Aligi Sassu

Aligi Sassu was born in Milan in 1912. In 1921, his family moved back to Thiesi, in Sardinia, his father’s birthplace, and settled there for three years. It was there that he first encountered the horses and the vivid colours of the Mediterranean landscape that characterize his pictorial language. Back in Milan, the friendship between his father and Carlo Carrà led him to Futurism, and in 1928, Bruno Munari introduced him to Filippo Tommaso Marinetti, who recommended he exhibit at the Venice Biennale.

In 1929, he enrolled at the prestigious Brera Academy, where he met Lucio Fontana, although financial difficulties forced him to abandon his studies. In the late 1920s and early 1930s, he exhibited some of his works for the first time in two prestigious art galleries in Milan. In 1934, he spent three months in Paris, where he gained a deeper knowledge of the Impressionist painters and also became active in the anti-Fascist movement. Due to his political views and his role in an underground press, he was arrested in 1937 and sent first to the Roman prison of Regina Coeli, and then to Fossano, near Cuneo. He was released in 1938 largely thanks to Marinetti, who arranged for him to receive a royal pardon. He was, however, kept under high security surveillance, which prevented him from attending public places or exhibiting his works. In the years of his imprisonment, the cultural and artistic movement Corrente was founded in Milan and he joined it in 1941, presenting an exhibition at the Bottega di Corrente. In those years he lived in Zorzino, on Lake Iseo. After the war, he moved to Milan, and then, in 1947, to Castel Cabiaglio, near Varese, and shortly afterwards to Albissola, on the Ligurian coast. In 1954, during a stay in Vallauris, France, he met Pablo Picasso for the first time. In 1964, he bought a house on Majorca, an island whose colours and landscapes reminded him of Sardinia; for this reason, it was a constant love for the rest of his life.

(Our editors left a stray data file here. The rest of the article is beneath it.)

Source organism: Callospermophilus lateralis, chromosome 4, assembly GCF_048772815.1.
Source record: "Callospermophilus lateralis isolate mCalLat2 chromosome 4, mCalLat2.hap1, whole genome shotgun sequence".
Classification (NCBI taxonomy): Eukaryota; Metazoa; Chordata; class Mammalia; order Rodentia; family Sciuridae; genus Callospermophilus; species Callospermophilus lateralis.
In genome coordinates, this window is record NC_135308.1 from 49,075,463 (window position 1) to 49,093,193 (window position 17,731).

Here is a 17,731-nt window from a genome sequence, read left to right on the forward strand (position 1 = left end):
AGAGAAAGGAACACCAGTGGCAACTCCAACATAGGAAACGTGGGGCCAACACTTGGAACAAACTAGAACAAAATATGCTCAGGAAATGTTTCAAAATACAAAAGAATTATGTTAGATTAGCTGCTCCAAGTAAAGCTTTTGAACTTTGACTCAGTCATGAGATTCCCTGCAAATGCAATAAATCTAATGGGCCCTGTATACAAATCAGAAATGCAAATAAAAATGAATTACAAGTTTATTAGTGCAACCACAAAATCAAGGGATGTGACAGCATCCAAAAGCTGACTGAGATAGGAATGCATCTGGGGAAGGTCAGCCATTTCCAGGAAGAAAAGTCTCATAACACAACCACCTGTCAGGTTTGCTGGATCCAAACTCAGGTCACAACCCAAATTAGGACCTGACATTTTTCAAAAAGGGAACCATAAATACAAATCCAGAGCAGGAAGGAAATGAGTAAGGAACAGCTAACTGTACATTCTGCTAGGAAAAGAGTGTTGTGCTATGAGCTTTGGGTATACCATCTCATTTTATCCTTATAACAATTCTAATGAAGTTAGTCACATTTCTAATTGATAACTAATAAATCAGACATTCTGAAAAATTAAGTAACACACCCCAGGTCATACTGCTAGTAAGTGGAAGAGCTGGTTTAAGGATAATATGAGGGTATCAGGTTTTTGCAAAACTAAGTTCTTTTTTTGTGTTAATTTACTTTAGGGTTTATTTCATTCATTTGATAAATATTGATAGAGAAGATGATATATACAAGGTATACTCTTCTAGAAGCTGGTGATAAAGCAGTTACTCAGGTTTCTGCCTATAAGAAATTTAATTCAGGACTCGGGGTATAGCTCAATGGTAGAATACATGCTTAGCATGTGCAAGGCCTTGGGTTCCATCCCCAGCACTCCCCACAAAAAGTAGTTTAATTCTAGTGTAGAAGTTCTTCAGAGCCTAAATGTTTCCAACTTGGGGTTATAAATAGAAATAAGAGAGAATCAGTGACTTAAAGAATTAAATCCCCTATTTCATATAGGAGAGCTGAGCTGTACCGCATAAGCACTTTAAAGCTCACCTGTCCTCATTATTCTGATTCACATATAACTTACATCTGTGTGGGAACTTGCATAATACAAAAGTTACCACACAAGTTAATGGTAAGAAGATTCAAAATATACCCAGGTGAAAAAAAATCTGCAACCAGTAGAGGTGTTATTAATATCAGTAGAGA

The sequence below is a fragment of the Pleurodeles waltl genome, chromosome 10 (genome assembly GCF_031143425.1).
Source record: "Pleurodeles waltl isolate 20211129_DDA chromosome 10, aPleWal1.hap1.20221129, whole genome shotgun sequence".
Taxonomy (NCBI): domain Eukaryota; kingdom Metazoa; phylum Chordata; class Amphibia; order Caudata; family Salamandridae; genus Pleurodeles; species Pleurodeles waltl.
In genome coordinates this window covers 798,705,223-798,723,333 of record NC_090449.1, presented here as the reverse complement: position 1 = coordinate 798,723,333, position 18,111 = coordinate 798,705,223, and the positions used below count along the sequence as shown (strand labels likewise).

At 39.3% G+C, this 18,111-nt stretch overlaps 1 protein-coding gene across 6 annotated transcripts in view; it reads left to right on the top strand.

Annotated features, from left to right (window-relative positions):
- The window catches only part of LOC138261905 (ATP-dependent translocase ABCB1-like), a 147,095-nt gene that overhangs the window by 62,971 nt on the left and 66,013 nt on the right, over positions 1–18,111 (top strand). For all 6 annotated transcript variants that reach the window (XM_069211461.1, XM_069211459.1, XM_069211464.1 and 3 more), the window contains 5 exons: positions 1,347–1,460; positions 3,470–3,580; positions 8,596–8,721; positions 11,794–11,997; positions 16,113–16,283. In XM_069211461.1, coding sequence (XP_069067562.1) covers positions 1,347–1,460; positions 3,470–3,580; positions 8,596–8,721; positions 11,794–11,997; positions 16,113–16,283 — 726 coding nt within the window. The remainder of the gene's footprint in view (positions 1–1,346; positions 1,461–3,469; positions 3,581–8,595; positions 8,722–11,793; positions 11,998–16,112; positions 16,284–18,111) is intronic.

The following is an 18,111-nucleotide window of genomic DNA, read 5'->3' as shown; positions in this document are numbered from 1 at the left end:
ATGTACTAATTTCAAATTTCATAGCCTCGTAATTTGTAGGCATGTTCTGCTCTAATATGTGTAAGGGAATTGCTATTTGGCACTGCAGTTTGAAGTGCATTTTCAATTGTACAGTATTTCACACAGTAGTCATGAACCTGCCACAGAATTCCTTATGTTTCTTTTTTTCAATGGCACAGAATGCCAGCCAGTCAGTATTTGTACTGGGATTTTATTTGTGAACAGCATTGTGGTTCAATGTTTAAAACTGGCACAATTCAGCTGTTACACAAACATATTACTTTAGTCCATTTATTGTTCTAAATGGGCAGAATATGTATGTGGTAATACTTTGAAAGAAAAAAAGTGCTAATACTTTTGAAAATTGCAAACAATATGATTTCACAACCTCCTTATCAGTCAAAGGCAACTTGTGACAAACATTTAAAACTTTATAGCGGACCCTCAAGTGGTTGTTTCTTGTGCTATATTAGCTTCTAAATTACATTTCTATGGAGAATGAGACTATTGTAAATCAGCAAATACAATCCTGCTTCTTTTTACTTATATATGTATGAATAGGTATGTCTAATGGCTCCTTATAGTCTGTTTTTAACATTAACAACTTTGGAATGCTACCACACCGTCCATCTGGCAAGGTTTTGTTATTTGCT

Among his most important exhibitions were the retrospectives held at Palazzo dei Diamanti in Ferrara, the National Museum of Castel Sant’Angelo in Rome and the Royal Palace of Milan (all in 1984), his solo shows at the Rome Quadrennial and the Milan Triennial in 1986, and the retrospective at Palazzo Strozzi in Florence in 1999. Some works of his series The Divine Comedy were acquired by the Pushkin State Museum of Fine Arts in Moscow, and he created a 150-meter ceramic mural for the headquarters of the European Parliament in Brussels. Among the most important awards he received were his appointment as Knight of the Grand Cross of the Italian Republic in 1995 and a posthumous Gold Medal of Merit for Culture and Art conferred by the President of the Italian Republic in 2005. His artwork has been exhibited in Spain, Germany, Canada, Russia, Brazil, Colombia, Argentina, and Switzerland. Following the artist’s donation of a core of approximately 360 works to the city of Lugano, the foundation that bears his name was established there in 1996. Sassu died in his home in Can Marimon in Pollença on Majorca in 2000.